Synopses & Reviews
Arguably, no other institution has transformed the heart of Texas like the Lower Colorado River Authority. Born in the Great Depression of the 1930s, LCRA built a chain of dams and brought predictability to the cycles of extreme droughts and floods that had long plagued Austin and other communities. It also brought hydroelectric powerandmdash;and with that, modern-day civilizationandmdash;to the hard-scrabble regions of Central and South Texas.
With those achievements, and the support of powerful political leaders like Lyndon Johnson, LCRA for years was touted as one of the stateandrsquo;s major success stories. But LCRA has never been a stranger to controversy, and while it continues to provide much of the energy and water that fuels the economic engine of Austin and beyond, most people know very little about LCRA.
In this book, readers will learn about the forces of nature and politics that combined to create LCRA; the colorful personalities who operated, supported, or fought with the agency; its spectacular successes, periodic blunders, and occasional failures; and its evolution into one of the largest public power organizations in Texas.
andldquo;Among the many positive aspects of Williamsandrsquo; draft is his strong narrative flow. He tells a good story with occasional humor. He also provides the reader with a sense of the many new programs and issues related to LCRA since the late 1980andrsquo;s. On the whole, John Williams has produced a very readable story that provides his audience with a reliable, updated history of the LCRA.andrdquo; andmdash;Thomas G. Mason, Former LCRA General Manager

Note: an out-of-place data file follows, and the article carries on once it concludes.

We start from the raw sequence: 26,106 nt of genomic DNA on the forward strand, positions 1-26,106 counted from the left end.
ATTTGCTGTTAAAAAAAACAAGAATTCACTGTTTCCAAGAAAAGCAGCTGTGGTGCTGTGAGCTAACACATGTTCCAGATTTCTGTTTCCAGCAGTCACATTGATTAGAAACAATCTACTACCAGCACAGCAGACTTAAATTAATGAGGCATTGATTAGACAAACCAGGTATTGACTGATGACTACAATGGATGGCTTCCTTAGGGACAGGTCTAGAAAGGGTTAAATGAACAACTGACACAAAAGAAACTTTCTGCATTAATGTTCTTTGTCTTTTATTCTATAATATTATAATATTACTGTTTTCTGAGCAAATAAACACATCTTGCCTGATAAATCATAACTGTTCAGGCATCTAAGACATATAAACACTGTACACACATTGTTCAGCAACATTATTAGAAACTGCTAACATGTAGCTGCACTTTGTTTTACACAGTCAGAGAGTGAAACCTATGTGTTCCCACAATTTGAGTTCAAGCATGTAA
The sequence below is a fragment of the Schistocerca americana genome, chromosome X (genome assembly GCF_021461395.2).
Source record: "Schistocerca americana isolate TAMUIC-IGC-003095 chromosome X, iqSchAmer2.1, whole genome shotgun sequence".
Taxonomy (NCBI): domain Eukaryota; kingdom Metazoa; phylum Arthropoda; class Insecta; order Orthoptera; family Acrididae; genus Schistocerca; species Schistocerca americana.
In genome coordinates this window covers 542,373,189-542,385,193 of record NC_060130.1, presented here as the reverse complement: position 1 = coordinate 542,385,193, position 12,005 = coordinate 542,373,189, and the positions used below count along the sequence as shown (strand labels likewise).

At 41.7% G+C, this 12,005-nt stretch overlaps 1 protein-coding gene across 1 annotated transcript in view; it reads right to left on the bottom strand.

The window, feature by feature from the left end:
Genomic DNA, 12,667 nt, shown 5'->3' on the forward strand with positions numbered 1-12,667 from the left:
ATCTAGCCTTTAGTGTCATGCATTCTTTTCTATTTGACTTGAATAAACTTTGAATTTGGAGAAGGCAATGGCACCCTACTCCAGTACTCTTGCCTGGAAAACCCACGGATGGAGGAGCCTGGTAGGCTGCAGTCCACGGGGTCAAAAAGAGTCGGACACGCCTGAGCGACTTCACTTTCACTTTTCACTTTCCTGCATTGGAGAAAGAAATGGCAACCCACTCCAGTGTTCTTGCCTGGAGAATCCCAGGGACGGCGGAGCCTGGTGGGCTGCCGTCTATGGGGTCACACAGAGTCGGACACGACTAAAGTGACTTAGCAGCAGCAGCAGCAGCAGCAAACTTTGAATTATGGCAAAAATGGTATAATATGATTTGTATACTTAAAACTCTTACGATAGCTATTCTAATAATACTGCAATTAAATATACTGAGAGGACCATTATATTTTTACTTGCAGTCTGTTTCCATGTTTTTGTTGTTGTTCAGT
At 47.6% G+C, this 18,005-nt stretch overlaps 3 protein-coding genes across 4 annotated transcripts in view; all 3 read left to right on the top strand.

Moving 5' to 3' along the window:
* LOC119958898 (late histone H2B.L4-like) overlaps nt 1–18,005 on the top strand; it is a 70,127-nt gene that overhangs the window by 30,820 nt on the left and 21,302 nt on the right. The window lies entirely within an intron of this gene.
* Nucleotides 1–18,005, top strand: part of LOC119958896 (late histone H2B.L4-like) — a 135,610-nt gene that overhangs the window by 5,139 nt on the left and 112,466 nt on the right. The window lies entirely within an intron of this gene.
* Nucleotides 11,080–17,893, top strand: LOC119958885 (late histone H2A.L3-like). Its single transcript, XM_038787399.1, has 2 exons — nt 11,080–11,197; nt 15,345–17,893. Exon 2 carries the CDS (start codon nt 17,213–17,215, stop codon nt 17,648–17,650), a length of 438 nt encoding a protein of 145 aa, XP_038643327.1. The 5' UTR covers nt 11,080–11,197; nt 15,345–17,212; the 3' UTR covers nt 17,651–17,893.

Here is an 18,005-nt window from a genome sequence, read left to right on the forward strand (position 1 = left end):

andquot;John Williamsand#39; story of the LCRA fills a long needed hole in the reservoir of knowledge about the human interface with surface water, politics, hydroelectric power, flood control, and recreation in Texas. His book opens a long needed and andnbsp;highly interesting window into the history of one of our most significant and far reaching government agencies. I highly recommend it to everyone.andquot;andmdash;Charles Porter
readers will learn about the forces of nature and politics that combined to create LCRA; the colorful personalities who operated, supported, or fought with the agency; its spectacular successes, periodic blunders, and occasional failures; and its evolution into the largest public power organization in Texas.
About the Author
JOHN WILLIAMS, of Austin, is a writer, editor, and historian whose career with LCRA spanned nearly four decades.